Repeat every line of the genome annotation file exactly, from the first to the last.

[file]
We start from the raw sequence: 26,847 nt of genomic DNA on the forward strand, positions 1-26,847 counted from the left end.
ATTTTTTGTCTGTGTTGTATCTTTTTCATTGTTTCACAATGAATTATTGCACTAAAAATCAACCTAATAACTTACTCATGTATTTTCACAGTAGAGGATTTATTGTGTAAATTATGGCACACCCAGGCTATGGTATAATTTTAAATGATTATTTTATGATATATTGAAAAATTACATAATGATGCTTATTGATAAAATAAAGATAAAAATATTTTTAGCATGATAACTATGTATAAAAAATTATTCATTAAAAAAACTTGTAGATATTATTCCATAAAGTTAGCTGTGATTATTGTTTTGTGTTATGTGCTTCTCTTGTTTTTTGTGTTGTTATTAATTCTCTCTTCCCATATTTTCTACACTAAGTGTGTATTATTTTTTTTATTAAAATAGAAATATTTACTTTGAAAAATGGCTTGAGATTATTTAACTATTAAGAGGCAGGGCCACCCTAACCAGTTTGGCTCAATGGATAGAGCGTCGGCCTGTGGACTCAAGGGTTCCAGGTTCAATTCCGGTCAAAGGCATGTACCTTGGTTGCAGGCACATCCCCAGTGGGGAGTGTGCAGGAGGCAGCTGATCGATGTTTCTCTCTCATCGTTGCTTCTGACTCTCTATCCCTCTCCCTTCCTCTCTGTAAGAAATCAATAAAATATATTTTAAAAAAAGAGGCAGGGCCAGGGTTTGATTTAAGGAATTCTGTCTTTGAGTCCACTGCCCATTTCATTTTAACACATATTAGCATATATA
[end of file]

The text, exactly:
We start from the raw sequence: 26,847 nt of genomic DNA on the forward strand, positions 1-26,847 counted from the left end.
ATTTTTTGTCTGTGTTGTATCTTTTTCATTGTTTCACAATGAATTATTGCACTAAAAATCAACCTAATAACTTACTCATGTATTTTCACAGTAGAGGATTTATTGTGTAAATTATGGCACACCCAGGCTATGGTATAATTTTAAATGATTATTTTATGATATATTGAAAAATTACATAATGATGCTTATTGATAAAATAAAGATAAAAATATTTTTAGCATGATAACTATGTATAAAAAATTATTCATTAAAAAAACTTGTAGATATTATTCCATAAAGTTAGCTGTGATTATTGTTTTGTGTTATGTGCTTCTCTTGTTTTTTGTGTTGTTATTAATTCTCTCTTCCCATATTTTCTACACTAAGTGTGTATTATTTTTTTTATTAAAATAGAAATATTTACTTTGAAAAATGGCTTGAGATTATTTAACTATTAAGAGGCAGGGCCACCCTAACCAGTTTGGCTCAATGGATAGAGCGTCGGCCTGTGGACTCAAGGGTTCCAGGTTCAATTCCGGTCAAAGGCATGTACCTTGGTTGCAGGCACATCCCCAGTGGGGAGTGTGCAGGAGGCAGCTGATCGATGTTTCTCTCTCATCGTTGCTTCTGACTCTCTATCCCTCTCCCTTCCTCTCTGTAAGAAATCAATAAAATATATTTTAAAAAAAGAGGCAGGGCCAGGGTTTGATTTAAGGAATTCTGTCTTTGAGTCCACTGCCCATTTCATTTTAACACATATTAGCATATATA